This medication is injected in order to protect patients from smallpox throughout their lives. The medication introduces a small amount of a live virus into the patient’s system in order to cause him or her to become immune to the disease. Since smallpox has been eradicated completely in the United States, patients are no longer given this medication unless they are exposed to the virus or are traveling to an area where smallpox occurs regularly.
This medication causes an infection at the injection site in order to work. The arm usually gets sore and itches for a few weeks. Some patients may also have a fever.
The vaccination contains a live virus, so patients must care carefully for the vaccination site to stop the virus from spreading to other parts of the body. However, the vaccination cannot give you smallpox.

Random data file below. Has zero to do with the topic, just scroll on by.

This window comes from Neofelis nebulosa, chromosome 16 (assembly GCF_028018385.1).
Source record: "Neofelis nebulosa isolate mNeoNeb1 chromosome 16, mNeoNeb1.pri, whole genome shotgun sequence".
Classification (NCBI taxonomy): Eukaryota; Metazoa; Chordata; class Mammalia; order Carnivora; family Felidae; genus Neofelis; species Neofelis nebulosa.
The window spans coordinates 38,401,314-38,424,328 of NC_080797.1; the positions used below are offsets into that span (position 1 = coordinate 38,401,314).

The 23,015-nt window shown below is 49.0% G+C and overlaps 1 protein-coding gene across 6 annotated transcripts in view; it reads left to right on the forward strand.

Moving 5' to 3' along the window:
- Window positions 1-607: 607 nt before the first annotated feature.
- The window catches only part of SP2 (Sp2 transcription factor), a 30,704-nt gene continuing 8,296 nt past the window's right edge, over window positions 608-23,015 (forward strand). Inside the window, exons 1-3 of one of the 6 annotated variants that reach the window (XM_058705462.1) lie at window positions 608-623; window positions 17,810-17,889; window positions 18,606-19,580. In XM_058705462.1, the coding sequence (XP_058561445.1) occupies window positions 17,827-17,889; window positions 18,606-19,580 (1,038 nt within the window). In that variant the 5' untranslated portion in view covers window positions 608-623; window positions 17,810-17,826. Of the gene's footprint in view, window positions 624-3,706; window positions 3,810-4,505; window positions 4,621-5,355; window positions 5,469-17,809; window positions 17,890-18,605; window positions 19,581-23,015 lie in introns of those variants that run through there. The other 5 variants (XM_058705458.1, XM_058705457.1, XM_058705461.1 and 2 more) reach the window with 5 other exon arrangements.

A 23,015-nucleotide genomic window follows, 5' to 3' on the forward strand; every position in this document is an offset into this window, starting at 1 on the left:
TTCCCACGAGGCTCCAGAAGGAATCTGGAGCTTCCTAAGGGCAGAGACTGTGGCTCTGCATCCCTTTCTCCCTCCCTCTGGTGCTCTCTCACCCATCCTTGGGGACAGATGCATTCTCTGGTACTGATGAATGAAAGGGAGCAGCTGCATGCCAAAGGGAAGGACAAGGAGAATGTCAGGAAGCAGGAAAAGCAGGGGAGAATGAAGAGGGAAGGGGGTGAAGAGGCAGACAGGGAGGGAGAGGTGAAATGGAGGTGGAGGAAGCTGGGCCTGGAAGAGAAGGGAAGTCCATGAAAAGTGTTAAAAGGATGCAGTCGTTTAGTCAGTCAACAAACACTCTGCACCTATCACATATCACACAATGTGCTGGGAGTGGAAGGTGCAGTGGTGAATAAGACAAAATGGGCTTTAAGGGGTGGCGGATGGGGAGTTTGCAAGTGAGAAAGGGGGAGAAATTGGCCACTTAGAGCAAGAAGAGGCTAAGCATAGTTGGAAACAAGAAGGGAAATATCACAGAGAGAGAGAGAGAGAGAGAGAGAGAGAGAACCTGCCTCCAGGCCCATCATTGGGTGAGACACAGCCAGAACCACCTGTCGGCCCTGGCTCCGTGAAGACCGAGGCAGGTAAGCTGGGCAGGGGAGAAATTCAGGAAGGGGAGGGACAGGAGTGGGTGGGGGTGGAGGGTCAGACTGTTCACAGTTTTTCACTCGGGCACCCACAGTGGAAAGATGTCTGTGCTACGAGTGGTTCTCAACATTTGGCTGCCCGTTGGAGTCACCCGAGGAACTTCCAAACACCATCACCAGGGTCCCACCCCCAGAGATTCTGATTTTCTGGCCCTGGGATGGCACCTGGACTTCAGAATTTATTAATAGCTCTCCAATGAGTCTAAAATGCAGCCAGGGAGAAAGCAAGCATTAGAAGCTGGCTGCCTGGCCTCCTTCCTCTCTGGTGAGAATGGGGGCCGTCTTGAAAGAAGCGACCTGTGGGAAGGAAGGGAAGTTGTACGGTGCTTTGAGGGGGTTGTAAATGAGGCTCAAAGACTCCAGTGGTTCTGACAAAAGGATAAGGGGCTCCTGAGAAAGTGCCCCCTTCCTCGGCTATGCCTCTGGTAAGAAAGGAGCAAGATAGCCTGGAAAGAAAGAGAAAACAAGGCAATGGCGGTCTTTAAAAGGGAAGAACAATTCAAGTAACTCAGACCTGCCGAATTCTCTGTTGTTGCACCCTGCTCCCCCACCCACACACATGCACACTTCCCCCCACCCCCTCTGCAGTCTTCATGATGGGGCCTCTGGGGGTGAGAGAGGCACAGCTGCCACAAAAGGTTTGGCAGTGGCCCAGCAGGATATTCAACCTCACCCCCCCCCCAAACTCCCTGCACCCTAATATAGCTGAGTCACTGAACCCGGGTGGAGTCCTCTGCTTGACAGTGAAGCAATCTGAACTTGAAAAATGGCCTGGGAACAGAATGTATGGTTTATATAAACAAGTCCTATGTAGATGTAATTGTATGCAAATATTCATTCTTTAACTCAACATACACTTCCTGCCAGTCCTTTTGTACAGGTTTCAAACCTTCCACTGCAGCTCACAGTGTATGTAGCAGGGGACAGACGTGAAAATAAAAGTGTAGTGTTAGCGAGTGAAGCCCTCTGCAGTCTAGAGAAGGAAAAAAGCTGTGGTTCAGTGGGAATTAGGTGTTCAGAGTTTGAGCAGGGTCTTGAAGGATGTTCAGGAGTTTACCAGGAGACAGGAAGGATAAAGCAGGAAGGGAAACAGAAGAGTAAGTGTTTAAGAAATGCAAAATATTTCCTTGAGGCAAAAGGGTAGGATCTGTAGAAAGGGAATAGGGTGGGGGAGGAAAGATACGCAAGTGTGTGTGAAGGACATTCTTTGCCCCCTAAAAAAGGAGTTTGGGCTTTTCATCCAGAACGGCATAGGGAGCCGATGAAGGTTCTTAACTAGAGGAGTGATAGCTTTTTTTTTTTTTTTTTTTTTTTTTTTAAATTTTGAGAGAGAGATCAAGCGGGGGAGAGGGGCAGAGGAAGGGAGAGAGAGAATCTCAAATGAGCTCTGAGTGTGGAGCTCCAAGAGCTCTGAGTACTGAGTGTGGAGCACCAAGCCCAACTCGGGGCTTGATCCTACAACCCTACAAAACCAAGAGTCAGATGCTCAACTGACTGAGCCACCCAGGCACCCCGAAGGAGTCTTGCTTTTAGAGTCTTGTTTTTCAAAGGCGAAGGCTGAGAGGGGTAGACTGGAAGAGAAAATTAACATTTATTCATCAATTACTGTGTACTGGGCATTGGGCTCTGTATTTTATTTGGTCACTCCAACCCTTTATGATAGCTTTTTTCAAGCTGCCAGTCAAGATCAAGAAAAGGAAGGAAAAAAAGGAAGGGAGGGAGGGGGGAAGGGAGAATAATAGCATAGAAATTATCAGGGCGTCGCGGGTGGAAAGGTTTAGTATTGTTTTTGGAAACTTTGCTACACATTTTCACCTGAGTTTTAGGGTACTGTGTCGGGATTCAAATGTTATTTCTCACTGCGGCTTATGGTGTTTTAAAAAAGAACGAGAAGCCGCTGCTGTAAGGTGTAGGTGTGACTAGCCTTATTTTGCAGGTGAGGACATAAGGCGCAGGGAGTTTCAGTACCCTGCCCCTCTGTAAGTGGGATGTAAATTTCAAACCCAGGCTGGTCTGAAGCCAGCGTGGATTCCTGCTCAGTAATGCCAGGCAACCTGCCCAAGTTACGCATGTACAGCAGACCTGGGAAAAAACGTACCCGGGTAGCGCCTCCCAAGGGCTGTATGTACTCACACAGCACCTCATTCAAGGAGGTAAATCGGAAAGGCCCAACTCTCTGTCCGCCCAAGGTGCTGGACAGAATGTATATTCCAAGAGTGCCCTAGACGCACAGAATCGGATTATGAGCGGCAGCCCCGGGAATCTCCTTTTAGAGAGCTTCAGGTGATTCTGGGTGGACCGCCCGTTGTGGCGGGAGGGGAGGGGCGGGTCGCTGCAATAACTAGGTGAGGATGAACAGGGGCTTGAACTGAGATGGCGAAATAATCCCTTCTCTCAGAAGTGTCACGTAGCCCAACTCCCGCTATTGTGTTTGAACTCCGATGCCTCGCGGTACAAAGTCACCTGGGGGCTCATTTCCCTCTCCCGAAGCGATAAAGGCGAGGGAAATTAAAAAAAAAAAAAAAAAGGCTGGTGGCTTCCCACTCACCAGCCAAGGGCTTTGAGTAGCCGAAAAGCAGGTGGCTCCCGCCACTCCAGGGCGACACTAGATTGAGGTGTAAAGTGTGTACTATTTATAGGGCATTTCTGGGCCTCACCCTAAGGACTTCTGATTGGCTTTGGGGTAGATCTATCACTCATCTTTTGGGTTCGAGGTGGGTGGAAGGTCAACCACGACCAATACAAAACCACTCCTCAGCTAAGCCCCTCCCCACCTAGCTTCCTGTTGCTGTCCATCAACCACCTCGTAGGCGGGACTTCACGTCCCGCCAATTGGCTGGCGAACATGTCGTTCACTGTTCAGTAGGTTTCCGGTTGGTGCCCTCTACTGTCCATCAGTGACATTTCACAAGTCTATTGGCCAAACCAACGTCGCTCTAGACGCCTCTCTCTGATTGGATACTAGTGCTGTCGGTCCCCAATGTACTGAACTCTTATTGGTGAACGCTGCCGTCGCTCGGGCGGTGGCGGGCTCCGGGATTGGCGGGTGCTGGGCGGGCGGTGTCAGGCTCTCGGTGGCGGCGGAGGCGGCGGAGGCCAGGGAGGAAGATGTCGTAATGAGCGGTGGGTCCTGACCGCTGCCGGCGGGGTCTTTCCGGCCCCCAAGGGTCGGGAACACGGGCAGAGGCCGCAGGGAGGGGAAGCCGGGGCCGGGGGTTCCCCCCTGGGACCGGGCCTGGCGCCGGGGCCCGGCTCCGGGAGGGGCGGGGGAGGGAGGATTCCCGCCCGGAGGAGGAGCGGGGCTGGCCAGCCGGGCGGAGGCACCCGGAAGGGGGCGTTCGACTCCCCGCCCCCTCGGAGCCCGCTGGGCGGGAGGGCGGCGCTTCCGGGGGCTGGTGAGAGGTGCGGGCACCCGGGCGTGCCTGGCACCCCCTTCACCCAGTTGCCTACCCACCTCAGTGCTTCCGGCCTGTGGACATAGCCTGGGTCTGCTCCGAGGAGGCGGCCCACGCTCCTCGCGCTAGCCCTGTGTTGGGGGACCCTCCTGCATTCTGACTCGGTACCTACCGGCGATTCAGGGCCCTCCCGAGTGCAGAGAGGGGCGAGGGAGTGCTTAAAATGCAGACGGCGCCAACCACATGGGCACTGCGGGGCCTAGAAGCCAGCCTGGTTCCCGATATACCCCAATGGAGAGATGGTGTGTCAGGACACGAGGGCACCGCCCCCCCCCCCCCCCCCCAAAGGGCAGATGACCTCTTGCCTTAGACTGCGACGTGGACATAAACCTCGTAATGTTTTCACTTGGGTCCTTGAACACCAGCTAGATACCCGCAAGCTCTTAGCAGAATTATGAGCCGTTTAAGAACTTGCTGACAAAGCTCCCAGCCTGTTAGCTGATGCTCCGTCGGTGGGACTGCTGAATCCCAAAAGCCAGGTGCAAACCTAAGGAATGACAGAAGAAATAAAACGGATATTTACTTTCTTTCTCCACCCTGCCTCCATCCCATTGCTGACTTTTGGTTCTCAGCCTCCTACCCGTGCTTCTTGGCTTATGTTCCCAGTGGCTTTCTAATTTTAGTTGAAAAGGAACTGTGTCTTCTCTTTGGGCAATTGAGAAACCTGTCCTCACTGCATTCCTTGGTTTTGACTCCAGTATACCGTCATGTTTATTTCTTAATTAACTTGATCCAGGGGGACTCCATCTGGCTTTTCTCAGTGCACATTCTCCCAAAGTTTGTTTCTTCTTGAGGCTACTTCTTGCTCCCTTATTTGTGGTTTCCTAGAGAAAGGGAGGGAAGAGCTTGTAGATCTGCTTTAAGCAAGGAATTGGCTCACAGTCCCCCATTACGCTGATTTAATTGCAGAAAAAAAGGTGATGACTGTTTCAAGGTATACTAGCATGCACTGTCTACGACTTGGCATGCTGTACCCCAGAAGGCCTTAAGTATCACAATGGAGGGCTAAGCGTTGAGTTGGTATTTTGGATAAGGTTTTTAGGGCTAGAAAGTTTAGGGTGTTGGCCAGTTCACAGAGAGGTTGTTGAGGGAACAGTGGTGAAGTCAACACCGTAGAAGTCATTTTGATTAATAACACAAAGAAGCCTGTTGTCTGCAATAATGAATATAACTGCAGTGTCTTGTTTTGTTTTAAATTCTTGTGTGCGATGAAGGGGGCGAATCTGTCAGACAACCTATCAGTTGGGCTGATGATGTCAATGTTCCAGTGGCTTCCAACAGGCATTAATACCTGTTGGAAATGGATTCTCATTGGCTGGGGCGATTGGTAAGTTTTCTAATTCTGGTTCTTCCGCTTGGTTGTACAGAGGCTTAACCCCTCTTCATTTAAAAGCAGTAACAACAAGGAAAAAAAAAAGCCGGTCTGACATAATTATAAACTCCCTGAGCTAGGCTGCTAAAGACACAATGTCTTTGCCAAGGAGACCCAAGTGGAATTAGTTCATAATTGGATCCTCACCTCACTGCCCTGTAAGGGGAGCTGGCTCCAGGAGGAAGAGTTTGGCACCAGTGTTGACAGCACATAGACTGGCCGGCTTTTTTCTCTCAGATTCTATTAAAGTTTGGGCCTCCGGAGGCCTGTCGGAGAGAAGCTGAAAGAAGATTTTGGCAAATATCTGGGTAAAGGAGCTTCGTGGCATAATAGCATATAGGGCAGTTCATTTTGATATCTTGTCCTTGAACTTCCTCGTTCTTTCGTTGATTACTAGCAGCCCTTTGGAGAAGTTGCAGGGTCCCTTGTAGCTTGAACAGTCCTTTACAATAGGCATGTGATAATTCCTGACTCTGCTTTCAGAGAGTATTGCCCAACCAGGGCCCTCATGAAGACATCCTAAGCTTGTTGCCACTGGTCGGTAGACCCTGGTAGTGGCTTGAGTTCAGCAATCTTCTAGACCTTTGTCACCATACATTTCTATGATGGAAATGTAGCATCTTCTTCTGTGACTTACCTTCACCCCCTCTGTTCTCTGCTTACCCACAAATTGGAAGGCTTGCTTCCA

Occasionally, patients may have a more serious or even a life-threatening reaction to the smallpox vaccine. Patients with compromised immune systems, such as those who have HIV or those who are on immunosuppressive drugs following an organ transplant, are more likely to have serious illnesses after taking this vaccine.